Karachi lies at 24.8607° N, 67.0011° E with an average temperature of 25.9 °C and virtually no rainfall. In 2015, an infamous but expected heat wave caused the deaths of over 2,000 people and the relentless heat continues to kill hundreds of people across the city every year. It is Pakistan’s most populous and cosmopolitan city and the 6th most populous city in the world. However, there is a lack of acceptance to those whose bodies do not count toward the census, but who feel the arid heat against their skin everyday. It is for these bodies that we propose this project.

Driving the streets of Karachi, the amount of people on the streets is striking. as a visitor from New York City, I thought I understood what population density meant— I did not. In NYC the architecture, subway systems, and social structure wittingly or unwittingly aid our homeless population during the brutal winter months. Hotlines seek out those exposed to the elements to help them find shelter, and coat drives can be seen on most city blocks. In the cold, layering is the best option to protect against the cold.

In Karachi's scorching heat there is only so much that one can do to protect themselves from direct sunlight without modern technology, adequate electricity or infrastructure to cool off, before even accounting for the fact that a large proportion of the population could not afford these even if they were present. . There are few geographic forms of shade in the city, with trees sparsely placed throughout the city, and often on private property or quartered off from beggars. Concrete lines the streets like perfectly pruned hedges- further and more resolutely sanctioning off more spaces. Security walls work to protect but also segregate, those who cannot afford to enter or own their own. Reinvigorated, clean spaces are restricted- made for only the affluent, even when they are created under the guise of public space. To illustrate the attitude of affluent Karachi towards ownership of public space and amenities, one only has to look as far as the waiter at your next meal at Boat Basin, shooing away hawkers and panhandlers so you can enjoy your dinner under the stars, in the cool breeze of a pedestal fan.

And So the left-overs and the passed-overs take to the streets, lying in any shade they can find, crouched against animals or cars, seeking any available refuge. “Heat Wave” aims to redefine and reimagine ideas of loitering. We hope to provide an alternative to security and barbed wire walls, using acceptance rather than oppression to renew city planning. More so, we want to acknowledge this part of the population, to truly include the homeless and impoverished into the way that Karachi is built. While they look in through the windows of our cars, our banks and our homes, through doors that remain closed to them, our goal is to provide a comfortable place for them to wait, and hope the doors open soon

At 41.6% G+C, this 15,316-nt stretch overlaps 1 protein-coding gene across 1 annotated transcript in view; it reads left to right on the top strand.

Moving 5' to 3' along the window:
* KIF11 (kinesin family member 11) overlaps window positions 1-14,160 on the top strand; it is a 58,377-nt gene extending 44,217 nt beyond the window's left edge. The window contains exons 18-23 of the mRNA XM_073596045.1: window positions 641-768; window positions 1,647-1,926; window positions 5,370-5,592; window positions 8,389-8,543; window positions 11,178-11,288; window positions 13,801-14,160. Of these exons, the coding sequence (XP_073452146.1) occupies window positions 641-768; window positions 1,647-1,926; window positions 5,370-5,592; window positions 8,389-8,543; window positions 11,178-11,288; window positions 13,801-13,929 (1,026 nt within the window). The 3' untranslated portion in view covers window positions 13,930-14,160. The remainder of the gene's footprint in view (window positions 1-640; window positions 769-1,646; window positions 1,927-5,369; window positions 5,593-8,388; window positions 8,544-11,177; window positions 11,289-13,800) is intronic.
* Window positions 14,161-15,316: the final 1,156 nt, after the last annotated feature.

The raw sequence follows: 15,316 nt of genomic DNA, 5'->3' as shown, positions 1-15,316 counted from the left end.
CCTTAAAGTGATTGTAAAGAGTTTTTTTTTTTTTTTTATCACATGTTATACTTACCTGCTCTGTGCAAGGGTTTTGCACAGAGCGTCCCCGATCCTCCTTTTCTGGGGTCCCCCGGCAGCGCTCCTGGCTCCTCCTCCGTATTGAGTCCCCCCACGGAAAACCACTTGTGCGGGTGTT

This piece will start as a series of walls around Karachi but the longterm goal would be to see more of these incorporated around the city. We would construct it using opaque fiberglass “waves” that sit on the top of a security wall. The glass would not be stagnant. It would be bound on a pulley system (like blinds) allowing the user to direct shade with the moving sun. Fiberglass is a cheap and durable material as is the metal that we plan on incorporating- both would need little maintenance, if any. Structurally the metal would mimic the pattern of fencing but the design would serve as a more welcoming enclosure and as a cooling mechanism.

At the Lahore Fort perforated concrete walls provided primitive AC to the Mughal courts ; the circular metal design is based on that form. The piece is a play on the term heat wave not just as a memorialization to the brutal weather’s affects but also in reference to Karachi being the country’s only major coastal city . We choose green as a playful way of adding greenery to the city in lieu of plants. Crowds of people, surrounding our cars are often our visual foliage, lining the streets on our daily commutes.

The proposed locations can be broadly classified as stemming from two distinct motives.

The first group, which includes locations such as Teen Talwar, the intersection of Khayaban-e-Hafiz and Shamsheer, and the intersection of Shahra-e-Faisal and Club Road serve a utilitarian motive. These are areas with a high density of the shelter-less, trying to eke out enough money each day by selling trinkets or displaying disfigurements, ailments or simply even their sheer poverty, to perhaps buy a bit of roti at the end of each day, if not kapra or makaan.

The second group, consists of locations in the lee of affluence and influence, including the walls of or near Governor House, Dolmen Mall, Sindh Parliament, and the US Consulate. These walls are intended to serve as critiques of our privileged and our powerful, at best deliberately turning a blind eye to those less fortunate, and at worst stealing food from the mouths of their babes. They are intended to serve as a reminder of the chasm between our rich and poor, and a reminder of what could have been us if only the dice had rolled differently in our lottery of birth. The US Consulate serves as a symbol of the above described notions of power and chance, as well as a nod to the connection between us as collaborators, personal and professional.


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